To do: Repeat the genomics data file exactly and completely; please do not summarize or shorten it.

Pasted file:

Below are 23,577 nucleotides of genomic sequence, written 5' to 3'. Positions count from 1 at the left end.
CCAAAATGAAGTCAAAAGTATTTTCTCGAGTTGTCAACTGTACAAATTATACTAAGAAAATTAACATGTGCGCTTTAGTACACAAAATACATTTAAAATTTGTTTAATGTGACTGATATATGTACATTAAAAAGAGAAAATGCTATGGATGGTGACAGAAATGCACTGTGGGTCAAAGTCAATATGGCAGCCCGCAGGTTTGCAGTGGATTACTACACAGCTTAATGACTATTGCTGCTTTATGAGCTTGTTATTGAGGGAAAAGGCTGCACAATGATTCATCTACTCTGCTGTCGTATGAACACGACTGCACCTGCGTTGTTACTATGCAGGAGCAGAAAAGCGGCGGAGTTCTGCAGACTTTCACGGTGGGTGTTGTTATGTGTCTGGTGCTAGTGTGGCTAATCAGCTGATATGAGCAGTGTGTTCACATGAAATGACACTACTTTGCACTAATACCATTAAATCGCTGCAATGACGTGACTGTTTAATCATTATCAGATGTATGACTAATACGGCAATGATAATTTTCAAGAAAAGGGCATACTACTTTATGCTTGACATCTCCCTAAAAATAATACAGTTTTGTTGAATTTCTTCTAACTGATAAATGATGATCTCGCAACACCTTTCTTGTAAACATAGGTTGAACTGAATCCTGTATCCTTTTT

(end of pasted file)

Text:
Below are 23,577 nucleotides of genomic sequence, written 5' to 3'. Positions count from 1 at the left end.
CCAAAATGAAGTCAAAAGTATTTTCTCGAGTTGTCAACTGTACAAATTATACTAAGAAAATTAACATGTGCGCTTTAGTACACAAAATACATTTAAAATTTGTTTAATGTGACTGATATATGTACATTAAAAAGAGAAAATGCTATGGATGGTGACAGAAATGCACTGTGGGTCAAAGTCAATATGGCAGCCCGCAGGTTTGCAGTGGATTACTACACAGCTTAATGACTATTGCTGCTTTATGAGCTTGTTATTGAGGGAAAAGGCTGCACAATGATTCATCTACTCTGCTGTCGTATGAACACGACTGCACCTGCGTTGTTACTATGCAGGAGCAGAAAAGCGGCGGAGTTCTGCAGACTTTCACGGTGGGTGTTGTTATGTGTCTGGTGCTAGTGTGGCTAATCAGCTGATATGAGCAGTGTGTTCACATGAAATGACACTACTTTGCACTAATACCATTAAATCGCTGCAATGACGTGACTGTTTAATCATTATCAGATGTATGACTAATACGGCAATGATAATTTTCAAGAAAAGGGCATACTACTTTATGCTTGACATCTCCCTAAAAATAATACAGTTTTGTTGAATTTCTTCTAACTGATAAATGATGATCTCGCAACACCTTTCTTGTAAACATAGGTTGAACTGAATCCTGTATCCTTTTT